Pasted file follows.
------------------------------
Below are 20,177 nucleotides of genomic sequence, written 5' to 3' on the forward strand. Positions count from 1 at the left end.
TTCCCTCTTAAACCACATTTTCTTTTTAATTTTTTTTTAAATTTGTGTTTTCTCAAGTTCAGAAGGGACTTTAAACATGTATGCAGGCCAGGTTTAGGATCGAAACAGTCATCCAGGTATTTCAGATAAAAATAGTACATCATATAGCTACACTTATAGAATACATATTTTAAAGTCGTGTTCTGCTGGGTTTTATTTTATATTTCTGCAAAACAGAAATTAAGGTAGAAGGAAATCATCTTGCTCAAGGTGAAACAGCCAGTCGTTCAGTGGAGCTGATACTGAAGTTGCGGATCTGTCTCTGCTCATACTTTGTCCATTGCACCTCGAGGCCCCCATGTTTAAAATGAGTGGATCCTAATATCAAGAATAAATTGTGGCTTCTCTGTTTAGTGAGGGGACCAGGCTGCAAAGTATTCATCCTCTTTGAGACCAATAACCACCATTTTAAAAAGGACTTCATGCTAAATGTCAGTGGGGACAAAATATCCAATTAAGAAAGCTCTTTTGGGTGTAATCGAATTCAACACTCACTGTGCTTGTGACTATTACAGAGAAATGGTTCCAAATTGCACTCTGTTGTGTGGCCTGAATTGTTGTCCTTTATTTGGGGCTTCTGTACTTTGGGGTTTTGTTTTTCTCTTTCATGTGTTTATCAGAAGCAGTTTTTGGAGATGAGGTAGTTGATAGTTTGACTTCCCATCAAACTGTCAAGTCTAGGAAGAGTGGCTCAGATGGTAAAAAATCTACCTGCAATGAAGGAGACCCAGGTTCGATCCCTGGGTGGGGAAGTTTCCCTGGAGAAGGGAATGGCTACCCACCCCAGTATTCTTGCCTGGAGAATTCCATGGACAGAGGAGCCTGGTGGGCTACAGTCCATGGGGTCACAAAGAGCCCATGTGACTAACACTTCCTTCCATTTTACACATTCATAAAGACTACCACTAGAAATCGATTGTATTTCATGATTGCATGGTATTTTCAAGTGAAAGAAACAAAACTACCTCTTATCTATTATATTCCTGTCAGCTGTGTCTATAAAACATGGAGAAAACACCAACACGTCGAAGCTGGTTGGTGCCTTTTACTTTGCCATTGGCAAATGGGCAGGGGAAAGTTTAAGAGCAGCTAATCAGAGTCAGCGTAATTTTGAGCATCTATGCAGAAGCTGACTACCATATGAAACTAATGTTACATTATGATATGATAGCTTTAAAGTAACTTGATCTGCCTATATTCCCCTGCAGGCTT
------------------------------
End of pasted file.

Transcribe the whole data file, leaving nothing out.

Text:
Below are 20,177 nucleotides of genomic sequence, written 5' to 3' on the forward strand. Positions count from 1 at the left end.
TTCCCTCTTAAACCACATTTTCTTTTTAATTTTTTTTTAAATTTGTGTTTTCTCAAGTTCAGAAGGGACTTTAAACATGTATGCAGGCCAGGTTTAGGATCGAAACAGTCATCCAGGTATTTCAGATAAAAATAGTACATCATATAGCTACACTTATAGAATACATATTTTAAAGTCGTGTTCTGCTGGGTTTTATTTTATATTTCTGCAAAACAGAAATTAAGGTAGAAGGAAATCATCTTGCTCAAGGTGAAACAGCCAGTCGTTCAGTGGAGCTGATACTGAAGTTGCGGATCTGTCTCTGCTCATACTTTGTCCATTGCACCTCGAGGCCCCCATGTTTAAAATGAGTGGATCCTAATATCAAGAATAAATTGTGGCTTCTCTGTTTAGTGAGGGGACCAGGCTGCAAAGTATTCATCCTCTTTGAGACCAATAACCACCATTTTAAAAAGGACTTCATGCTAAATGTCAGTGGGGACAAAATATCCAATTAAGAAAGCTCTTTTGGGTGTAATCGAATTCAACACTCACTGTGCTTGTGACTATTACAGAGAAATGGTTCCAAATTGCACTCTGTTGTGTGGCCTGAATTGTTGTCCTTTATTTGGGGCTTCTGTACTTTGGGGTTTTGTTTTTCTCTTTCATGTGTTTATCAGAAGCAGTTTTTGGAGATGAGGTAGTTGATAGTTTGACTTCCCATCAAACTGTCAAGTCTAGGAAGAGTGGCTCAGATGGTAAAAAATCTACCTGCAATGAAGGAGACCCAGGTTCGATCCCTGGGTGGGGAAGTTTCCCTGGAGAAGGGAATGGCTACCCACCCCAGTATTCTTGCCTGGAGAATTCCATGGACAGAGGAGCCTGGTGGGCTACAGTCCATGGGGTCACAAAGAGCCCATGTGACTAACACTTCCTTCCATTTTACACATTCATAAAGACTACCACTAGAAATCGATTGTATTTCATGATTGCATGGTATTTTCAAGTGAAAGAAACAAAACTACCTCTTATCTATTATATTCCTGTCAGCTGTGTCTATAAAACATGGAGAAAACACCAACACGTCGAAGCTGGTTGGTGCCTTTTACTTTGCCATTGGCAAATGGGCAGGGGAAAGTTTAAGAGCAGCTAATCAGAGTCAGCGTAATTTTGAGCATCTATGCAGAAGCTGACTACCATATGAAACTAATGTTACATTATGATATGATAGCTTTAAAGTAACTTGATCTGCCTATATTCCCCTGCAGGCTT